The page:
This chap has got his work cut out. It looks a well-organised job. But is he rebuilding the wall or selling the stones off for someone’s extension? No, that would be too cynical. More likely he’s working downhill and has completed the upper half of the wall. The laid-out wall doesn’t seem to have been graded (heaviest foundation stones closest to the line, light coping stones furthest away). Hark at me, an expert talking. I’ve only worked on small sections of repairs. Interesting though; must make another trip down Sleddale next week to see how he is getting on.
Rebuilding a dry stone is very labour intensive work. It would be far cheaper to sell off the stone and knock up post and wire fencing. Dry stone walls provide wildlife habitats and shelter for stock as well as reducing soil erosion. The National Park provides grants to help toward wall restoration.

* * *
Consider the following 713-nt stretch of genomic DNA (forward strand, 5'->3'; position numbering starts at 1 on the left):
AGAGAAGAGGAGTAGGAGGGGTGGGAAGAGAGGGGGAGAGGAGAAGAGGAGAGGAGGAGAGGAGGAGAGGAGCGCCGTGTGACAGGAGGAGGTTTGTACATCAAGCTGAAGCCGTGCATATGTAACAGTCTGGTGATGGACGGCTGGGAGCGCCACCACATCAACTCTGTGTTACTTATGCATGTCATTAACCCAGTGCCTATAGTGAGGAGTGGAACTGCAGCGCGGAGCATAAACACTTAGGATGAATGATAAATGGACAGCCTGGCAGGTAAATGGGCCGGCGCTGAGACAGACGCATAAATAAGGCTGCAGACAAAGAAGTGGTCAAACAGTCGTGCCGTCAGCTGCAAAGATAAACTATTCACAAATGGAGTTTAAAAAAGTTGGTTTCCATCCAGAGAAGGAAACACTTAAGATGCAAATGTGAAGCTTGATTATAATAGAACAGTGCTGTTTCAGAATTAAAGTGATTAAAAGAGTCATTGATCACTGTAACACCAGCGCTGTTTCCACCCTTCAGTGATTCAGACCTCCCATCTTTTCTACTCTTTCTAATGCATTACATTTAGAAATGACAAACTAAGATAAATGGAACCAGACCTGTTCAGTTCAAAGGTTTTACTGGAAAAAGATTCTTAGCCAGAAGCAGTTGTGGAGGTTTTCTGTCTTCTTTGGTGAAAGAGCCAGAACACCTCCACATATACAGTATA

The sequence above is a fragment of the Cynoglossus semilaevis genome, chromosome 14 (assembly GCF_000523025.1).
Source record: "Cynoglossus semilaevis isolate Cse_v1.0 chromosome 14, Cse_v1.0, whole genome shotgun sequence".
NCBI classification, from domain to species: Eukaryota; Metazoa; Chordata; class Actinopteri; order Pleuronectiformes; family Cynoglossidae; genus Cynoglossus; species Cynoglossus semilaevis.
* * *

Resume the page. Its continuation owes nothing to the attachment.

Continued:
Sleddale Beck is a tributary of the River Esk. The farm is isolated and lonely. The renowned archaeologist Frank Elgee called it an ‘island farm’ in the moorland sea. [Ref014] The name is Old English ‘slaed‘, meaning a wide flat valley, although I’ve seen flatter valleys.
Something there is that doesn’t love a wall,
That sends the frozen-ground-swell under it
And spills the upper boulders in the sun,
And makes gaps even two can pass abreast …
From ‘Mending Wall’ by Robert Frost